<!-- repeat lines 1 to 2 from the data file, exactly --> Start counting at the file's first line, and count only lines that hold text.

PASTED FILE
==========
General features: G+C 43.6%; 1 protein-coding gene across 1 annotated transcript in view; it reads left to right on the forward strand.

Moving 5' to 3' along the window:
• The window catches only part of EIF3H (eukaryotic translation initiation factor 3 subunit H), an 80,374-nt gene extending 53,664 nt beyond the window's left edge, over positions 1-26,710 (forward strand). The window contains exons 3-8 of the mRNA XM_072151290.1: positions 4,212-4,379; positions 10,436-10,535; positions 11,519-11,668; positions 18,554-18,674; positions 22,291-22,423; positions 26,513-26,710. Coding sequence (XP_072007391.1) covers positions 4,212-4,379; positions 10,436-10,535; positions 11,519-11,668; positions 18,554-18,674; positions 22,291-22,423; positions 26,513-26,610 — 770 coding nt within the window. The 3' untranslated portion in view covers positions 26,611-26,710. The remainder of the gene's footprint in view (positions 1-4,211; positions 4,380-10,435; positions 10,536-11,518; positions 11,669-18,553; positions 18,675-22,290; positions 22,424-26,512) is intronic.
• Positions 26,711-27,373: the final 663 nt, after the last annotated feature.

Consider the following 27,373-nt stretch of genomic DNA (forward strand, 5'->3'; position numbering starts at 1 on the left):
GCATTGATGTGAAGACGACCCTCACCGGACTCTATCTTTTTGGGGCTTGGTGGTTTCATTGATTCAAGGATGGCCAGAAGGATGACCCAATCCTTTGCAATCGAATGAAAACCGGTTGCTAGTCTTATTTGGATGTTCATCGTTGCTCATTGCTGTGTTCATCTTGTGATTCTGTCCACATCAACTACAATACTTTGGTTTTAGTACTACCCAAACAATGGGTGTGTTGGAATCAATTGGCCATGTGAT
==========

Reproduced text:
General features: G+C 43.6%; 1 protein-coding gene across 1 annotated transcript in view; it reads left to right on the forward strand.

Moving 5' to 3' along the window: